Did you know?

Virden is known as the "Oil Capital of Manitoba" because it is located by one of Manitoba's largest oil fields, first discovered in 1956.


Bird Watching

Bird Watching

Ideally situated near the geographic centre of North America, Southwest Manitoba made up of mixed-grass prairie, wetlands and boreal forest, is home to a wide array of bird species. And with each season, comes a new opportunity to sneak a peak at over 300 species that visit our region every year. Below is a list of some of the popular birdwatching sites throughout the region.

For serious birders visiting the area the book A Birder's Guide to Southwest Manitoba written by local birders Cal Cuthbert, Barbara Robinson and Jean Horton is a must-have. To find out where you can obtain a copy please call 204-867-5228. For information on the Manitoba Grasslands Birding Trail please click here.

Assiniboine Riverbank Trail System (Brandon)

Situated in the heart of the City of Brandon, the Assiniboine River Corridor winds you around Interpretive Ponds that are located adjacent to the Riverbank Discovery Centre (home to Brandon Tourism and Ducks Unlimited Canada Manitoba Field Offices). Birdwatchers can generally expect to see Mallards, Canada Geese, Yellow Warblers, American Goldfinches, and Killdeers. A list of species to look for is available within the centre.

Brandon Hills Wildlife Management Area (Brandon)

The area provides important habitat for a variety of wildlife and plant species and is available for recreational activities such as hiking, cross-country skiing, cycling and bird watching. Hunting is also allowed during regulated hunting seasons. Maps of the area are available at the Riverbank Discovery Centre. Call for more information.


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Broomhill Wildlife Management Area (Broomhill)

The Broomhill WMA is perhaps most popular for supporting one of the largest known concentrations of Baird’s sparrows in southwestern Manitoba. Other prairie birds including Grasshopper and Clay-coloured Sparrows, Western Meadowlarks, Willow Flycatchers, Upland Sandpipers, Sprague’s Pipits and Chestnut-collared Longspurs reside here.

Douglas Marsh (Douglas Marsh)

The Douglas Marsh is designated as an "Important Bird Area" within the province and has become world famous, as it is one of the few places you can find the elusive Yellow Rail. With luck you may also spot a secretive Virginia or Sora Rail, some inquisitive Sedge Wrens, and the sought after Le Conte’s and Nelson’s Sharptailed Sparrows.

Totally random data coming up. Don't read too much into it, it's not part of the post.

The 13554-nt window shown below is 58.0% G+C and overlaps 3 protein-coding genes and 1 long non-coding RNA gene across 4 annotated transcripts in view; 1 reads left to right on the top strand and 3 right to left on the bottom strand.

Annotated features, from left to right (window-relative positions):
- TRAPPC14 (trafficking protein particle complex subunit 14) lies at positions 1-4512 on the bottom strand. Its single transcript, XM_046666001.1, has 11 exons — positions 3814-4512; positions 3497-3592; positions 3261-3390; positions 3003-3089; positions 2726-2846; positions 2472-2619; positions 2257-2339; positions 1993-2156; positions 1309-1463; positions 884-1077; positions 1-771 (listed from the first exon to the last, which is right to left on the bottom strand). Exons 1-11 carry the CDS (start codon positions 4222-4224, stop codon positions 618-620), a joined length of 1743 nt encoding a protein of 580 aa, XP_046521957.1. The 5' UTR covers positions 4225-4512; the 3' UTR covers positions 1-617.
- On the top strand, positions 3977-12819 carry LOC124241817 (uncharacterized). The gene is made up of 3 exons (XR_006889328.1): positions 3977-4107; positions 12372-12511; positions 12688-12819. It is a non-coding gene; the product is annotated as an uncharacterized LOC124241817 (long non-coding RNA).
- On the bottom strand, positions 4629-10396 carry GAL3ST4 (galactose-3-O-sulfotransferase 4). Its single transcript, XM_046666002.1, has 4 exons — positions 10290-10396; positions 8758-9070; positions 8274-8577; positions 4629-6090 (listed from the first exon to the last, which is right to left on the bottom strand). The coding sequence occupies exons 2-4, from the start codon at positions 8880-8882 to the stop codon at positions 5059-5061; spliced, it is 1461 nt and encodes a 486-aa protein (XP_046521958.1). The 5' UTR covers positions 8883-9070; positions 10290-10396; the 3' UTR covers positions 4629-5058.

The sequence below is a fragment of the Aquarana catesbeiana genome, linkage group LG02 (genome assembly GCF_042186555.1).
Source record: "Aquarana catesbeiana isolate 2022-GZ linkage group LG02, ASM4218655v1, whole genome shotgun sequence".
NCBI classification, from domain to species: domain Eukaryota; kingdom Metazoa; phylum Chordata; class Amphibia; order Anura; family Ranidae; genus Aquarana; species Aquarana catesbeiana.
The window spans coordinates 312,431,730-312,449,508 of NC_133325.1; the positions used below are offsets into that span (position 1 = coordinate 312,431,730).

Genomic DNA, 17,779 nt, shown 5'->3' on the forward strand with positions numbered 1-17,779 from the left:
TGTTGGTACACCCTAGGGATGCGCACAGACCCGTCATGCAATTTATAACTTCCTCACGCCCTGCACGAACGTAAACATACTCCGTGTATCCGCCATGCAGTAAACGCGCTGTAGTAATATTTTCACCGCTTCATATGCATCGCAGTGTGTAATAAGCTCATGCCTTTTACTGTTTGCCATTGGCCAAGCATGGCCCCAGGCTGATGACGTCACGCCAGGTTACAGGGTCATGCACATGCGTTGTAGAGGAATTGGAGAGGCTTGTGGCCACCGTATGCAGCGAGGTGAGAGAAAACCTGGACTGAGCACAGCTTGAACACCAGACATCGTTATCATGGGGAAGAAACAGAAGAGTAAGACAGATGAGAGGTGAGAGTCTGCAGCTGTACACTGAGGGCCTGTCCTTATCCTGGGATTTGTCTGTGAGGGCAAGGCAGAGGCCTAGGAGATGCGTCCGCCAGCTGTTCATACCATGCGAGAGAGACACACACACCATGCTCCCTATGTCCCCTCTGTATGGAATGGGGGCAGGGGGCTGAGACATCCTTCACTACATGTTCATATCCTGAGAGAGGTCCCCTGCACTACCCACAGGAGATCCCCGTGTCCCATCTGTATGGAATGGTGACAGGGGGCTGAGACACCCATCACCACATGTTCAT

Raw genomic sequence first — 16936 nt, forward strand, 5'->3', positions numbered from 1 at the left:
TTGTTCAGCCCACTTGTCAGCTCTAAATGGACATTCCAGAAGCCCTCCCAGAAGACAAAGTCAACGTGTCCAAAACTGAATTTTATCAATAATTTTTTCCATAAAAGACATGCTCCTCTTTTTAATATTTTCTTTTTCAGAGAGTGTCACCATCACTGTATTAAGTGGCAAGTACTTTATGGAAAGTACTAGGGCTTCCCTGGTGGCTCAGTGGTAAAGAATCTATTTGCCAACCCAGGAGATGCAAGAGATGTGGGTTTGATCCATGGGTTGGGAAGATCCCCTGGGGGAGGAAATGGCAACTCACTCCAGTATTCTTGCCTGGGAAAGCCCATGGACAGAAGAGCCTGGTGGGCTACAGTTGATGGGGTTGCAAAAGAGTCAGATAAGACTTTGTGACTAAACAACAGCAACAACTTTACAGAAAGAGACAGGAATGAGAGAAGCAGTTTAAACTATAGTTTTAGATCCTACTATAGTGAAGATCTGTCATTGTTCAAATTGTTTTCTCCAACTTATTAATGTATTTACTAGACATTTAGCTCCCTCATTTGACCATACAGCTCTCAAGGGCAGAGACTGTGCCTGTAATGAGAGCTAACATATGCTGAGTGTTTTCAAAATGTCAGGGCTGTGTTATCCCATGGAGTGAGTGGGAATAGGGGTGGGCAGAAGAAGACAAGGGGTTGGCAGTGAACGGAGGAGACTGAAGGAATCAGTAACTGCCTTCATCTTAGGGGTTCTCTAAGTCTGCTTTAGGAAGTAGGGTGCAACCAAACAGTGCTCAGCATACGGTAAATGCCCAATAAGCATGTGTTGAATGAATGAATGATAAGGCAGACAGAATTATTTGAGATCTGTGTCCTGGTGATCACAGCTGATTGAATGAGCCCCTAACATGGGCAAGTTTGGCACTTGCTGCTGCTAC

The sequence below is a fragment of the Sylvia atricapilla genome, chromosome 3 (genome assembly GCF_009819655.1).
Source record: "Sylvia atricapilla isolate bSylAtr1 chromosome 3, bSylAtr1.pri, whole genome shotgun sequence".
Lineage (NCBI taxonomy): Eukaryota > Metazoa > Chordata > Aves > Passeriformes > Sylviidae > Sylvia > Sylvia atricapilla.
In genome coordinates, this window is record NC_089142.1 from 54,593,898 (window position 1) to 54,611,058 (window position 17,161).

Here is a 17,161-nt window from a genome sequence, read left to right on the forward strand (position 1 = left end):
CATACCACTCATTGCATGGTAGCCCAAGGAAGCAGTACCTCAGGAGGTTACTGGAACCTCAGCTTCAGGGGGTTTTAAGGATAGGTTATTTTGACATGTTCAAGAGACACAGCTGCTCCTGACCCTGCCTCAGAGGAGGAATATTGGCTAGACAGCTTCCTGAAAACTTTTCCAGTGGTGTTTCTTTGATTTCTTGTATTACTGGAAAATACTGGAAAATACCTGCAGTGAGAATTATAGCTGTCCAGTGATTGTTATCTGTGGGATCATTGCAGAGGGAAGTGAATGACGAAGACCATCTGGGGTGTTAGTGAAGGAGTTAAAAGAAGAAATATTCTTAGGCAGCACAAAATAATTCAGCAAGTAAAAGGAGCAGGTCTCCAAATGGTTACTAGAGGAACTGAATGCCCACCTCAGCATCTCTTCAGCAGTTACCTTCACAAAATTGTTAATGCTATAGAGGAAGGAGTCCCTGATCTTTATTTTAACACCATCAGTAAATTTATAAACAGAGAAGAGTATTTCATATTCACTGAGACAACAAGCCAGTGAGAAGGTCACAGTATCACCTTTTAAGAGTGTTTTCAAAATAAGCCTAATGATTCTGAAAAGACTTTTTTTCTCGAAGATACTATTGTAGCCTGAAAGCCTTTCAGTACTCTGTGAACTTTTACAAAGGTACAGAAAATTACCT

Lang's Crossing (Dunrea)

A popular spot for swimming, hiking and horseback riding trails, birdwatching and wildlife viewing.

Located by a drive through wildlife management area east of PTH #346 to the elbow of the Souris River.

Chumah Trail (Hamiota)

Leads outdoor enthusiasts west of Hamiota to enjoy the prairie grasslands and native vegetation. A viewing platform, constructed at the end of the trail branching off to the north, affords bird watching enthusiasts a quiet place to get out their binoculars. With more tree and bush cover, this trail is better situated for cross country skiing in the winter and is groomed regularly.

Located along the former railway line.

Sourisford Park (Coulter) (Melita)

“Oldest Park in Western Canada.” The park is home to the annual Pioneer Picnic and 2010 will mark it’s 129th. To this day, the park is actively used and is a favorite spot for campers, picnickers, birdwatchers, hunters, and fisherman. Playground equipment and washrooms.

N 49° 8' 6"

W 101° 0' 29'

Located 16 km (10 miles) south of Melita on Highway #83 at the Junction of the South Antler Creek and the Souris River.




Bird Watching in Melita Area (Melita)

Melita & Area is listed as an “Important Bird Watching Area” and attracts birdwatchers from around the world. Local bird watching maps are available.

Dubbed the Grasslands Bird Capital of Manitoba, the Melita area provides birdwatchers an opportunity to catch a glimpse of several increasingly rare prairie species, including the Ferruginous Hawk, the Burrowing Owl, the Loggerhead Shrike, and the Baird’s Sparrow, all of which are endangered species in Manitoba. From beginner to experienced, birdwatchers love the Melita area as there are other species that are more numerous here than anywhere else in the province.